Charles Smith disappeared amidst academic issues. Bobby Whithorne left the program, walked-on at UCLA and left the Bruins too. Quintin Daniels never got over the injury hump, although he had occasional flashes of brilliance. Corey Williams had one of the most remarkable catches in Husky history with his lay-out touchdown grab in the 2003 Apple Cup - and promptly disappeared after a broken wrist at Notre Dame the following year. He was never the same. And UW legacy Craig Chambers - he of the 'Hail Mary' grab at halftime of the Arizona game in 2005 - bailed to Montana less than a month after making that momentus catch.
Of that group, only Sonny Shackelford and Anthony Russo reached expectations, but they are both long gone.
So now - because of the numbers crunch and Tyrone Willingham's (correct) decision to bring in a junior college receiver (Marcel Reece) two years ago to help bridge the talent gap, the Huskies' head coach now finds himself in the most ironic position of heading into his fourth year counting on the most inexperience at the receiver position since his arrival in 2005.
Receiver D'Andre Goodwin* 6-0 170 So. Lancaster, Calif. (Antelope Valley) Curtis Shaw 5-11 190 So. Stockton, Calif. (Lincoln) Alvin Logan* 6-2 215 Fr. Aurora, Colo. (Regis Jesuit) Anthony Boyles 6-2 195 Fr. Compton, Calif. (Serra) Devin Aguilar 6-0 185 Fr. Denver, Colo. (Mullen) Chris Polk 5-11 195 Fr. Redlands, Calif. (East Valley) Charles Hawkins+* 6-2 185 Sr. Chicago, Ill. (WPP/Graceland U.) Tony Chidiac+* 5-11 190 So. Sammamish (Skyline) + Walk-on * Has utilized redshirt season
That inexperience just might have enough natural talent, however, to make up for their other youthful shortcomings. That is going to be one of the big questions that Willingham and UW Receivers Coach Charlie Baggett hope to get some answers for this spring.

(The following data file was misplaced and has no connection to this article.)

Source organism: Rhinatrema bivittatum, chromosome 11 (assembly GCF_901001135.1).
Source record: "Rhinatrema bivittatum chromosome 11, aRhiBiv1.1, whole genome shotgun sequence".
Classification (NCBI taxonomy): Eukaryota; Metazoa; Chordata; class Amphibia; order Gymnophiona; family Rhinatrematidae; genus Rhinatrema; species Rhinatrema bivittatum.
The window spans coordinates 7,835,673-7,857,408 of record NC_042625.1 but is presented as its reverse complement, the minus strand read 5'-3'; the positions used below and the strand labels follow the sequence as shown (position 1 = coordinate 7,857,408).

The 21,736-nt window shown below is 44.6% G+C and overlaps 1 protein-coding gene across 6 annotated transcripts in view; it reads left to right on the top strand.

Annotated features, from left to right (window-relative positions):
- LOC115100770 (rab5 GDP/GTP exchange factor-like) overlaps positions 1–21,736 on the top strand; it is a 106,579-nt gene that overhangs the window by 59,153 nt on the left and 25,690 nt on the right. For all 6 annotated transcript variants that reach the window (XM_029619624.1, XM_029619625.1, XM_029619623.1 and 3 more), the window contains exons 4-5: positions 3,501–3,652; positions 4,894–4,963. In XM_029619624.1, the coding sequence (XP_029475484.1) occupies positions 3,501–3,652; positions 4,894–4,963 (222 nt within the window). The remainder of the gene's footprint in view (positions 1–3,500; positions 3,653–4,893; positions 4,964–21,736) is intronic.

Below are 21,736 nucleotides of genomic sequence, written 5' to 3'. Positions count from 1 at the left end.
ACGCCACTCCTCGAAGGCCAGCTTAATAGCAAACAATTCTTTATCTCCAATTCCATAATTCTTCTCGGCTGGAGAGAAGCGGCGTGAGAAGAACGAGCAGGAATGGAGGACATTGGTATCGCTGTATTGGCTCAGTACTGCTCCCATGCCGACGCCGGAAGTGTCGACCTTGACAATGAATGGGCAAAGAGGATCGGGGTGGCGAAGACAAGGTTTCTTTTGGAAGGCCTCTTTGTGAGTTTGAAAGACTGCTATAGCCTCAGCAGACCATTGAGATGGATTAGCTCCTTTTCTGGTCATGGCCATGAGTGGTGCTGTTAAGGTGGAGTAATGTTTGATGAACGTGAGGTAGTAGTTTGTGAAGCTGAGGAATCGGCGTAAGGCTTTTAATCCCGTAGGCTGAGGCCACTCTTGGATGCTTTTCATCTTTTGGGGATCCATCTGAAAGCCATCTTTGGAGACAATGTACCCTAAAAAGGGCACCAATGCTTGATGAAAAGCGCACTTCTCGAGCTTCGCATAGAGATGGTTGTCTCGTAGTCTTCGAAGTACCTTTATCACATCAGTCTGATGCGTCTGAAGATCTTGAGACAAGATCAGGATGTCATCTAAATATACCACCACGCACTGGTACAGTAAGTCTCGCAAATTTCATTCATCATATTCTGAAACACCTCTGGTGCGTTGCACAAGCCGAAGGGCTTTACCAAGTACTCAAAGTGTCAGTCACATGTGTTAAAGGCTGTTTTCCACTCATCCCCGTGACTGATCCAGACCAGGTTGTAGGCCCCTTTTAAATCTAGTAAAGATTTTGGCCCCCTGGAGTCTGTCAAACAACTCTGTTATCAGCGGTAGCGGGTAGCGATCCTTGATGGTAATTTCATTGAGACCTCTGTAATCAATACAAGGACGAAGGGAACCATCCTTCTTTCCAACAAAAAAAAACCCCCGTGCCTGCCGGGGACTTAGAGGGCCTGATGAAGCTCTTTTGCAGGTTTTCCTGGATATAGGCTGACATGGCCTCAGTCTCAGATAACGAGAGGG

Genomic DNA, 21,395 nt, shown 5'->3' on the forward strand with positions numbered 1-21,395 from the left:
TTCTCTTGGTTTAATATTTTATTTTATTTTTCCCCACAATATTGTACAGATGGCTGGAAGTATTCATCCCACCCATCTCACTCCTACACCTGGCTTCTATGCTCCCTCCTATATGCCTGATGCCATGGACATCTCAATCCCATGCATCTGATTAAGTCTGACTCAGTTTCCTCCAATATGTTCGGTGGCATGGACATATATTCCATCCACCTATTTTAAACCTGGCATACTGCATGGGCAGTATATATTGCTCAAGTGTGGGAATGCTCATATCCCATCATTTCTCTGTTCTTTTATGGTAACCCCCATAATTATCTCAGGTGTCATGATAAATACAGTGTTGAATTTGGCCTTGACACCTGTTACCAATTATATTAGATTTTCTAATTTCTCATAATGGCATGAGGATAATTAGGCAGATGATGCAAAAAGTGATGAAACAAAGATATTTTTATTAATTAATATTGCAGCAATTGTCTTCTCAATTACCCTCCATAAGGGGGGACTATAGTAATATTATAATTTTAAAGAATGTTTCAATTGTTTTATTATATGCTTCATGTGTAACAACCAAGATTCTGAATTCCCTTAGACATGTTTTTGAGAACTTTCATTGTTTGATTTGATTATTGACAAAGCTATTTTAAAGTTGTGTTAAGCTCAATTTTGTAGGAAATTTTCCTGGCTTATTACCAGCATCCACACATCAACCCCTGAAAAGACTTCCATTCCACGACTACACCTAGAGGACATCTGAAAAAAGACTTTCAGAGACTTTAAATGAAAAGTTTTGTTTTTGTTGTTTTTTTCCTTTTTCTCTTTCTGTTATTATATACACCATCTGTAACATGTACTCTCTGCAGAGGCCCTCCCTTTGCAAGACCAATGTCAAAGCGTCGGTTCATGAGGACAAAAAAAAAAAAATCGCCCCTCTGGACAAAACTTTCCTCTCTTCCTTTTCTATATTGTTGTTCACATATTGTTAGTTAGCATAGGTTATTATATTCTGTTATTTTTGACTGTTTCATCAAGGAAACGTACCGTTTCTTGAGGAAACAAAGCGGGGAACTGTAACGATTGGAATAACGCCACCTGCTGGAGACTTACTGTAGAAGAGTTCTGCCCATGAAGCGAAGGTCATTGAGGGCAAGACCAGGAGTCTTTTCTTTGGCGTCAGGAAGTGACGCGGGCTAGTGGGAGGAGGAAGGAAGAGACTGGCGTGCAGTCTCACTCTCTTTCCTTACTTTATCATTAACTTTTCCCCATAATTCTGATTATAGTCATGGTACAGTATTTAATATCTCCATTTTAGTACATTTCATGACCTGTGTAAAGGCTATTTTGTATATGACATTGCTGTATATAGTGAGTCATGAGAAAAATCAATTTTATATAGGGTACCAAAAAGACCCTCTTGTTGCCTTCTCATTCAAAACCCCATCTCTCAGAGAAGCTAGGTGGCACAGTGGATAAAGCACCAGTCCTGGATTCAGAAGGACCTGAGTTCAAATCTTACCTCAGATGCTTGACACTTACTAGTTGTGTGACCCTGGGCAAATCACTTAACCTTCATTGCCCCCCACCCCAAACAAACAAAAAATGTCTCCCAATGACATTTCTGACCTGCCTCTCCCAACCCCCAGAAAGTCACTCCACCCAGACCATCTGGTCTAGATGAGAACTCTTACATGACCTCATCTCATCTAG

There are only two wide receivers on the current Huskies' roster that have any catches in 2007 - D'Andre Goodwin and Curtis Shaw. And Shaw came into the program as a running back! Goodwin and Shaw combined for 76 of the Huskies' 2485 total receiving yards - roughly three percent of the total output. That's scary.
To add to that, two of the three receiver prospects Willingham signed in 2007 - Anthony Boyles and Devin Aguilar - didn't make it into school academically, and had to sweat out passing the SAT in order to enroll in time to participate for winter conditioning.
Thankfully for the program, both Boyles and Aguilar were able to make it in. So while they missed out on the benefits of either redshirting or possibly playing last year, they get the added benefit of 15 practices before fall.
OUtside of Chambers, both Boyles and Aguilar - as well as other true frosh RR/WR Chris Polk - come to Washington with as much pure athletic cred as the Huskies have seen at the position. Boyles had over 1500 all-purpose yards at Junipero Serra while playing WR, RB, QB - you name it. And for Aguilar's career, he totaled 2,809 yards on 132 receptions with 33 touchdowns. He was named to a high school all-time Colorado team that covered over a quarter of a century.